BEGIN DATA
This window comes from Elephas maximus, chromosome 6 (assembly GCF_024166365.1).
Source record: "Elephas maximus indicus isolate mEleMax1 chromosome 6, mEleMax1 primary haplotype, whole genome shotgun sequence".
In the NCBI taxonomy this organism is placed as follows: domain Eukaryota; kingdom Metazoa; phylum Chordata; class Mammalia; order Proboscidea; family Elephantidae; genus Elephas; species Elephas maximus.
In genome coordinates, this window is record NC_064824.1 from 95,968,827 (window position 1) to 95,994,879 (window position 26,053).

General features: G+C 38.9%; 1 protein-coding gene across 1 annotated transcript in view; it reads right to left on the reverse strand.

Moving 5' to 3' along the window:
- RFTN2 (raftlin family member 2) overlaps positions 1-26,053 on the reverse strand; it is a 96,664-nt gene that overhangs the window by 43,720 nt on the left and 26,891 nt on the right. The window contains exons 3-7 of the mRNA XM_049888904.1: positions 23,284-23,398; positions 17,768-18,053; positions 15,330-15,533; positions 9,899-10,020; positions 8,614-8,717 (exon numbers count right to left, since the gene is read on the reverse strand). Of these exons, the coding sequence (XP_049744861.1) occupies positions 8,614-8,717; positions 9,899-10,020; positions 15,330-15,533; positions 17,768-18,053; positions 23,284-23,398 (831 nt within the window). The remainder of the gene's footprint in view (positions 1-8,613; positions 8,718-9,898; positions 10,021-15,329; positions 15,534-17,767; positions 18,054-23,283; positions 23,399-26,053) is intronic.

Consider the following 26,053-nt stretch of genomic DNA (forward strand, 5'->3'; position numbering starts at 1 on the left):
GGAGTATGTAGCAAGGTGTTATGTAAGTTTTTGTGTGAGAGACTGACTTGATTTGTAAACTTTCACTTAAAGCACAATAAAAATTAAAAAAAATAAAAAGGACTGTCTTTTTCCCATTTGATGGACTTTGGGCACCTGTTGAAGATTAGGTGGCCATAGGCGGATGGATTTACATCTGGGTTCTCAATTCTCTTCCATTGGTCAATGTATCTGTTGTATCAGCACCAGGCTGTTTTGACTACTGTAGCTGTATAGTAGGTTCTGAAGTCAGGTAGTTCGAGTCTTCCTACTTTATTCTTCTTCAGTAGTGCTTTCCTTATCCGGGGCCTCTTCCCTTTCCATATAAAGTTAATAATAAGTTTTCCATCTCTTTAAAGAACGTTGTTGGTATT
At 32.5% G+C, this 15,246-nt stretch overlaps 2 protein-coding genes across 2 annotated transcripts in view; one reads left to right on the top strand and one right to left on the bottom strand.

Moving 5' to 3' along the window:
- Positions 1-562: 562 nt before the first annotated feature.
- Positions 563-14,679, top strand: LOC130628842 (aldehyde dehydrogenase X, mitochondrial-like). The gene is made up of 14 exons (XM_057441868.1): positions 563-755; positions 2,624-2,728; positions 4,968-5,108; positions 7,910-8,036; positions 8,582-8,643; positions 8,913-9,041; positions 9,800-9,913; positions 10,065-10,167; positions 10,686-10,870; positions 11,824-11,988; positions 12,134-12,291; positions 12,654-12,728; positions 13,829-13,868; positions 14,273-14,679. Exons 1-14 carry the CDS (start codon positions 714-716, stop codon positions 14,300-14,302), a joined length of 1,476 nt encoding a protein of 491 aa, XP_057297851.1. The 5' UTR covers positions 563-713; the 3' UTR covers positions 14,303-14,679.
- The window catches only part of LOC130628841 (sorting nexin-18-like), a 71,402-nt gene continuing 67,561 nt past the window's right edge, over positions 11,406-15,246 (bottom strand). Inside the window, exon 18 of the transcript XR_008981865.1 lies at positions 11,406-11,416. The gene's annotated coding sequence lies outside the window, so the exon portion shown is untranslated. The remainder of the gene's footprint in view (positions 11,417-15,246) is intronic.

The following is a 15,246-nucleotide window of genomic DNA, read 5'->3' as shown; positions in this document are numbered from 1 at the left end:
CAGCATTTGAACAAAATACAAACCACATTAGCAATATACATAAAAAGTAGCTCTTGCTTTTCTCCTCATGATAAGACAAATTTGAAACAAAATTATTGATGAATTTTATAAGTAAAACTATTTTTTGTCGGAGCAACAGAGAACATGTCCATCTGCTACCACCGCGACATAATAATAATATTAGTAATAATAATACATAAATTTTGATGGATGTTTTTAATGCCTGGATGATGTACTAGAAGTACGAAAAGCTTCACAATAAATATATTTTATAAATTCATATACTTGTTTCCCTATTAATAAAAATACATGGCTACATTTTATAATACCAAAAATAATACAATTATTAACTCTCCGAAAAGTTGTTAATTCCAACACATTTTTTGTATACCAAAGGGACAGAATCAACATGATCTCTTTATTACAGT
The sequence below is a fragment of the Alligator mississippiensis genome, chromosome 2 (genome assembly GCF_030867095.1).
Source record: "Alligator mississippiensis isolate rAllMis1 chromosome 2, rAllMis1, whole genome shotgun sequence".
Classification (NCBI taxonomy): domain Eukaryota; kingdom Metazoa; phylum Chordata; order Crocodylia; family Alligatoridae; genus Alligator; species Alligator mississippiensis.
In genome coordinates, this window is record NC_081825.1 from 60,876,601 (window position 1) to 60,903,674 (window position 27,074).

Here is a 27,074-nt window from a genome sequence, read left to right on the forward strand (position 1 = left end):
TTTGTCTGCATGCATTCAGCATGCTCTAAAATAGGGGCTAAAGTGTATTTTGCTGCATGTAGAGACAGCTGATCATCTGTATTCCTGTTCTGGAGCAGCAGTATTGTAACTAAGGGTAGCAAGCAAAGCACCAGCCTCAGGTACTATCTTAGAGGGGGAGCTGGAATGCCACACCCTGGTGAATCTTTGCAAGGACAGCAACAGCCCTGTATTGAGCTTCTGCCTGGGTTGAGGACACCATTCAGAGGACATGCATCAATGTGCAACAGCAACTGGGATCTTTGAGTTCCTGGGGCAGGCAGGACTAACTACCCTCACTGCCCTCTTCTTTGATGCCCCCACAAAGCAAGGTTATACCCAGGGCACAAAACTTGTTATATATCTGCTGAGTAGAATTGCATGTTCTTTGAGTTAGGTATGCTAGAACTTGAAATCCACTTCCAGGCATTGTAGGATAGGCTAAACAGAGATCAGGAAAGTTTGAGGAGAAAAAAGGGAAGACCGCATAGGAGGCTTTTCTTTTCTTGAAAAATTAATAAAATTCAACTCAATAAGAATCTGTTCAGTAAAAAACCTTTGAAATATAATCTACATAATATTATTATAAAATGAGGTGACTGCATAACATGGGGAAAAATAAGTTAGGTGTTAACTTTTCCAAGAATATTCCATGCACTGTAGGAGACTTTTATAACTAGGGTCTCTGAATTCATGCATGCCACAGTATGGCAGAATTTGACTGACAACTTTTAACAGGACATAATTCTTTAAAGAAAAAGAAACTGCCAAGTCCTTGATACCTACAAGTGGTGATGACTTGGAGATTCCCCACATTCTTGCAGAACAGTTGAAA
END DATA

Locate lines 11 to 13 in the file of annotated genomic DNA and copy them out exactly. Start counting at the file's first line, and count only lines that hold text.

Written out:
Moving 5' to 3' along the window:
- Positions 1-562: 562 nt before the first annotated feature.
- Positions 563-14,679, top strand: LOC130628842 (aldehyde dehydrogenase X, mitochondrial-like). The gene is made up of 14 exons (XM_057441868.1): positions 563-755; positions 2,624-2,728; positions 4,968-5,108; positions 7,910-8,036; positions 8,582-8,643; positions 8,913-9,041; positions 9,800-9,913; positions 10,065-10,167; positions 10,686-10,870; positions 11,824-11,988; positions 12,134-12,291; positions 12,654-12,728; positions 13,829-13,868; positions 14,273-14,679. Exons 1-14 carry the CDS (start codon positions 714-716, stop codon positions 14,300-14,302), a joined length of 1,476 nt encoding a protein of 491 aa, XP_057297851.1. The 5' UTR covers positions 563-713; the 3' UTR covers positions 14,303-14,679.